Gas ladened mud M is transported to the bottom of the apparatus 10 from a well-bore 100 via a 3″ wide line 110 and a 6″ wide line 112 from the mud tanks. The well-bore 100 provides enough energy in the movement of the gas ladened mud M to power the entire apparatus 10 and degassing method 220 (FIG. 4). The gas G is physically within (in the form of small gas bubbles) the gas ladened mud M, which must be removed to ensure safety and more efficient drilling during its next recycled use.

Once the gas ladened mud M enters the apparatus 10, it is transported straight up through a pathway 120 in the center of the reaction vessel 20. As the gas ladened mud M flows up the pathway 120, it is separated radially, in all directions by a funnel-shaped flange 130 situated in the pathway 120. The divided stream of gas ladened mud M then makes impinging contact with multiple helical contact blades 30 (which are tilted inward) to receive both streams of the gas ladened mud M.

Multiple pathways 140 and 150 are provided between the flange 130 and the helical contact blades 30 to ensure proper contact of the fluid flow with the helical contact blades 30. This is crucial to the operation of the apparatus 10, since energy carried into the vessel 20, from the gas ladened mud M is transferred to the helical contact blades 30. In turn, the energy from the helical contact blades 30 is used to power the blower type blades 40 that eventually discharge the gas G that is liberated from the overall degassing process taking place throughout the reaction vessel 20.

In addition, the rotating speed and orientation of the blower type blades 40 creates a partial vacuum 170 inside the reaction vessel 20. The blower type blades 40 also gather gas from the inside perimeter of the upper cylinder 180 and move it towards the center of the upper cylinder 190, generating sufficient pressure to expel the gas through the flare line 80. A supplemental pump (not shown) can also be attached to the reaction vessel 20. This type of technology is well-known to those schooled in the related art and is not a novel feature of this invention.

After the gas ladened mud M impinges the helical contact blades 30, it is then dispersed beneath the helical contact blades 30 onto a series of alternating concave and convex conical trays 50 that are provided in the middle section of the reaction vessel 20. These conical trays 50 are slanted downward and act as a laminar flow vehicle that create a very thin layer of gas ladened mud M over the surface of the conical trays 50.

As the gas ladened mud M slowly flows downward in very thin layers, it allows minute gas bubbles to migrate and be suctioned out of the reaction vessel 20 by the partial vacuum 170 created by the blower type blades 40 and is sent via tubular outlet 200 to a flare line 80 to be burned off or is released directly into the air. As the gas G is removed from the gas ladened mud M, the now clean mud CM exits the bottom of the reaction vessel 20 through the truncated cone 60 and annular pathway 90, while maintaining the integrity of the liquid trap 70. The clean mud CM is then transferred from the bottom of the apparatus 10, typically via pipeline 210, to a mud tank (not shown) that will reuse the clean mud CM again.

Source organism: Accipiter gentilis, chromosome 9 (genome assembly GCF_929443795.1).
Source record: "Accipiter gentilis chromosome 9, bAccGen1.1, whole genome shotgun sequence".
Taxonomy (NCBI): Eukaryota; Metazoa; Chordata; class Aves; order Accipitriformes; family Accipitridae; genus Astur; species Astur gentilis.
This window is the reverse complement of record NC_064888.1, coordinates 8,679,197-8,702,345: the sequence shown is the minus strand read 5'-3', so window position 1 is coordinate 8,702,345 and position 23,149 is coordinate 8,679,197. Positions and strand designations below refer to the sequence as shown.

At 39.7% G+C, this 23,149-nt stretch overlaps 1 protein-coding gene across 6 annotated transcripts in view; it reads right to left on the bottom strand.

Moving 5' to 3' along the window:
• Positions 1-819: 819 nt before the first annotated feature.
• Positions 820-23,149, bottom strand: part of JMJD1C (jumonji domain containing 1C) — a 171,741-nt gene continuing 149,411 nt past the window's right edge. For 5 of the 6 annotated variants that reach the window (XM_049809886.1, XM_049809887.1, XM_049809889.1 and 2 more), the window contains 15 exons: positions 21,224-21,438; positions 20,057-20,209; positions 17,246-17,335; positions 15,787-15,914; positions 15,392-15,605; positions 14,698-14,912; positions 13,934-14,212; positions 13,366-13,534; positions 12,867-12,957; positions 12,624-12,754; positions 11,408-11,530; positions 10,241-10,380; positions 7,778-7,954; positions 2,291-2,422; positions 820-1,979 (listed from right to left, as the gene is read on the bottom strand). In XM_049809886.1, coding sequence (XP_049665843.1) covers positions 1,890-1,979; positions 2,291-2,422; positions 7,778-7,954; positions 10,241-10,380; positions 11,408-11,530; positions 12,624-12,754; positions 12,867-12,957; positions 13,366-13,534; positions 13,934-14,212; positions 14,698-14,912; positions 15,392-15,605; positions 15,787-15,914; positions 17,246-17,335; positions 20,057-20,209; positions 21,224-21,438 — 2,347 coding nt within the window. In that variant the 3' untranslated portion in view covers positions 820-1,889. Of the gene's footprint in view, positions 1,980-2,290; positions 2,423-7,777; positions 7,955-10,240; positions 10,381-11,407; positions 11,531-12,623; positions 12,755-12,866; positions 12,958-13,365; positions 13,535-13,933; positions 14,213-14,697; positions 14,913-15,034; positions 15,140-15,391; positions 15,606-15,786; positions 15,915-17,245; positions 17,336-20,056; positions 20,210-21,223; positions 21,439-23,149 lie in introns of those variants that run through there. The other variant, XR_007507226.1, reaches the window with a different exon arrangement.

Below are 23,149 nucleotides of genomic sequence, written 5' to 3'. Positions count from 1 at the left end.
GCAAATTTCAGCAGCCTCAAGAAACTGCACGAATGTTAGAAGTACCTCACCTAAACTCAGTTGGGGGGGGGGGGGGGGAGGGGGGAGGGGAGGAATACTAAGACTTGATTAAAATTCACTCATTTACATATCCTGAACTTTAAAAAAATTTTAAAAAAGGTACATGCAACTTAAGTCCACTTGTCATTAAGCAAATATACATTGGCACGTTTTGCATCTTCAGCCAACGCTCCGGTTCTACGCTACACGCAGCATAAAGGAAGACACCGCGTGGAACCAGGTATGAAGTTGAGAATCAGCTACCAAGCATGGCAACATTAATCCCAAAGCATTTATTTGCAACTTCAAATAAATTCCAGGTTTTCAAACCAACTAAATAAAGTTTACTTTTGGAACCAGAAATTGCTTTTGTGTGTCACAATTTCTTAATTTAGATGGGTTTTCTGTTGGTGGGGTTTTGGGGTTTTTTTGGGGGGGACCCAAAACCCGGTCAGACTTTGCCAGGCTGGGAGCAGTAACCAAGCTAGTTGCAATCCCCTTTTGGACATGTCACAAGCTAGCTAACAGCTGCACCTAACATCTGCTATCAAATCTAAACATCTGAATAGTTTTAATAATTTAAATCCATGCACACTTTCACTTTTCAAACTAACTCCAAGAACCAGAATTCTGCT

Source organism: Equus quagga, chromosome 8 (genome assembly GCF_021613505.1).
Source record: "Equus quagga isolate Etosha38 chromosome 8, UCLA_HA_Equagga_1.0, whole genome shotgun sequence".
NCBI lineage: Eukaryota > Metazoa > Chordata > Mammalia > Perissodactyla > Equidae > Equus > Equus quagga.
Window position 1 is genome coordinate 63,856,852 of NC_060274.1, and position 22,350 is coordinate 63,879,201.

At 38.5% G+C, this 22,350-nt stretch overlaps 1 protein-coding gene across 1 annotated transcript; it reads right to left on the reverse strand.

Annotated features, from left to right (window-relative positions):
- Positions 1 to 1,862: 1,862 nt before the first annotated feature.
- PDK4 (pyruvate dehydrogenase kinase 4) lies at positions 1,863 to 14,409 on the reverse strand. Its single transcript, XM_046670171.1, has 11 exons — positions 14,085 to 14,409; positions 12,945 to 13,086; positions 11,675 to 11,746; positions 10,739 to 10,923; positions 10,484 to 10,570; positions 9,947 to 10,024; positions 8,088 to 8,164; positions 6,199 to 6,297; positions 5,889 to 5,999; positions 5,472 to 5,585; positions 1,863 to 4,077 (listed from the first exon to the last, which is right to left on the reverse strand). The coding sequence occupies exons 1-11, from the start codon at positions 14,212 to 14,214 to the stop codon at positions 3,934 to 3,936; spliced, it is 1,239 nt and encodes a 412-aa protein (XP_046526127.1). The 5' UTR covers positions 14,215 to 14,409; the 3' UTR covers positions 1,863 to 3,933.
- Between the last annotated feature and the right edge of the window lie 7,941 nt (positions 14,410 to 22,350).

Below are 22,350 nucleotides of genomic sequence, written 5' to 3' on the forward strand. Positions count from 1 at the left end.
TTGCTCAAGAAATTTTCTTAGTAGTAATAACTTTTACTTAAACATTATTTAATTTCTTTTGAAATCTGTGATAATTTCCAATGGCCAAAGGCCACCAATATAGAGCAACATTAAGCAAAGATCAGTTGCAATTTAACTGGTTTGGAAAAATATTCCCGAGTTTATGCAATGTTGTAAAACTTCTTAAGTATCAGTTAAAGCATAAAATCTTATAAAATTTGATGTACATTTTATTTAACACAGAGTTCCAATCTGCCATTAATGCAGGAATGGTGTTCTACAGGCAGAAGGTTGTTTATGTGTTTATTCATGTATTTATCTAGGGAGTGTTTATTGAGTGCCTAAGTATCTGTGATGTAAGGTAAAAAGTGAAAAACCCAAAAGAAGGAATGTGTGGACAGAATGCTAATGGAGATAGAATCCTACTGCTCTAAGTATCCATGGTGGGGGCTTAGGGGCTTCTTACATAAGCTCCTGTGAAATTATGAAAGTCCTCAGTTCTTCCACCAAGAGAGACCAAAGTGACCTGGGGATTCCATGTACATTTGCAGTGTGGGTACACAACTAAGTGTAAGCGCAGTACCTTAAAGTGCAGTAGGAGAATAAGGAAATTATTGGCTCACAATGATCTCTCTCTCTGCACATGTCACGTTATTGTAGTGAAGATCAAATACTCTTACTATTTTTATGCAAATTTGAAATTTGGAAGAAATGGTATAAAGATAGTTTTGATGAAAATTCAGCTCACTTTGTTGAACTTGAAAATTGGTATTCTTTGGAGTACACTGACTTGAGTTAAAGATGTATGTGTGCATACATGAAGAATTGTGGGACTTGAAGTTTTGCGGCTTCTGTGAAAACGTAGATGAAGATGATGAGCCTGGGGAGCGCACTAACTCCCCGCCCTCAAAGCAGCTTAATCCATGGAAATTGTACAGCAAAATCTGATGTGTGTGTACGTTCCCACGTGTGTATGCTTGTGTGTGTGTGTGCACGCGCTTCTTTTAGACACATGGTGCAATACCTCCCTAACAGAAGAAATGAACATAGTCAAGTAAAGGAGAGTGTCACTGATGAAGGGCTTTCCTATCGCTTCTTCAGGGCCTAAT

Use of the apparatus 10 in a process flow diagram is expressed in FIG. 3, which have already been described in detail in the discussion of FIG. 2.

The removal of the gas G from the gas ladened mud M can also be thought of in terms of a process or method. Specific steps of this method are outlined in FIG. 4. A method 220 of removing gas G from the gas ladened drilling mud M from natural gas and oil well-bores 100, comprises the steps of flowing the gas ladened drilling mud M into a reaction vessel 20, impinging the flowing gas ladened drilling mud M on a set of helical blades 30 and dispersing the gas ladened drilling mud M on a set of laminar flow trays 50 allowing more gas G to be released from the gas ladened drilling mud M.

The method 220 further comprises the steps of expelling the gas G generated within the reaction vessel 20, utilizing a set of blower blades 40 that are powered by the helical blades 30 impinged by the flowing gas ladened drilling mud M and exiting the degassed clean drilling mud CM from the bottom of the reaction vessel 20. The steps of the method 220 also correspond and follow the process flowchart in FIG. 3 and the discussion of the apparatus 10 in FIG. 2.

Operation of the apparatus 10 and method 220 is typically automated, where a line of gas ladened mud M is transported to the apparatus 10, which operates by itself and transfers the clean mud CM via another line to a mud tank (not shown) to be stored until it is used again.

It is to be understood that the present invention is not limited to the embodiments described above, but encompasses any and all embodiments within the scope of the following claims.

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Referenced by
Citing PatentFiling datePublication dateApplicantTitle
US7967892 *Oct 20, 2008Jun 28, 2011Sea Knight CorporationIn-line deaerating system for aquatic species control
US8642482Oct 4, 2012Feb 4, 2014Tokyo Electron LimitedPlasma etching method, control program and computer storage medium
WO2010065028A1 *Dec 1, 2008Jun 10, 2010Halliburton Energy ServicesHollow cone degassing
WO2012006685A1 *Jul 15, 2011Jan 19, 2012Australian Rig Construction Pty LtdSeparator assembly
Classifications
U.S. Classification95/248, 95/260, 96/177, 96/214, 96/217, 96/196
International ClassificationB01D19/00, E21B21/06
Cooperative ClassificationB01D19/0057, E21B21/067, B01D19/0042
European ClassificationB01D19/00P4B, B01D19/00P, E21B21/06N4
Legal Events
DateCodeEventDescription
Jul 8, 2014FPExpired due to failure to pay maintenance fee
Effective date: 20140521
May 21, 2014LAPSLapse for failure to pay maintenance fees
Dec 27, 2013REMIMaintenance fee reminder mailed
Nov 9, 2009FPAYFee payment
Year of fee payment: 8
Feb 6, 2006SULPSurcharge for late payment
Feb 6, 2006FPAYFee payment
Year of fee payment: 4
Dec 7, 2005REMIMaintenance fee reminder mailed